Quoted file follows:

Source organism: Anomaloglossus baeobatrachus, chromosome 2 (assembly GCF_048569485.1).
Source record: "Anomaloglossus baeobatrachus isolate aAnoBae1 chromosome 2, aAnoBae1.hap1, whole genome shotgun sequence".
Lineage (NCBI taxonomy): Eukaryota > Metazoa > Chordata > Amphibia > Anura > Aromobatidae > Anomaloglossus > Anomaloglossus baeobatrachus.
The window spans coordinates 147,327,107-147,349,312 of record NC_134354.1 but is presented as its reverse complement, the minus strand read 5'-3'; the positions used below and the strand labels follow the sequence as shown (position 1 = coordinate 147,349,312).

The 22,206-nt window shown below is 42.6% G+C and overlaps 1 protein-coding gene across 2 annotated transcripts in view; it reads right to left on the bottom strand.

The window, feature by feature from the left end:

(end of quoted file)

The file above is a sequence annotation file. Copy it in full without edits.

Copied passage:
Source organism: Anomaloglossus baeobatrachus, chromosome 2 (assembly GCF_048569485.1).
Source record: "Anomaloglossus baeobatrachus isolate aAnoBae1 chromosome 2, aAnoBae1.hap1, whole genome shotgun sequence".
Lineage (NCBI taxonomy): Eukaryota > Metazoa > Chordata > Amphibia > Anura > Aromobatidae > Anomaloglossus > Anomaloglossus baeobatrachus.
The window spans coordinates 147,327,107-147,349,312 of record NC_134354.1 but is presented as its reverse complement, the minus strand read 5'-3'; the positions used below and the strand labels follow the sequence as shown (position 1 = coordinate 147,349,312).

The 22,206-nt window shown below is 42.6% G+C and overlaps 1 protein-coding gene across 2 annotated transcripts in view; it reads right to left on the bottom strand.

The window, feature by feature from the left end: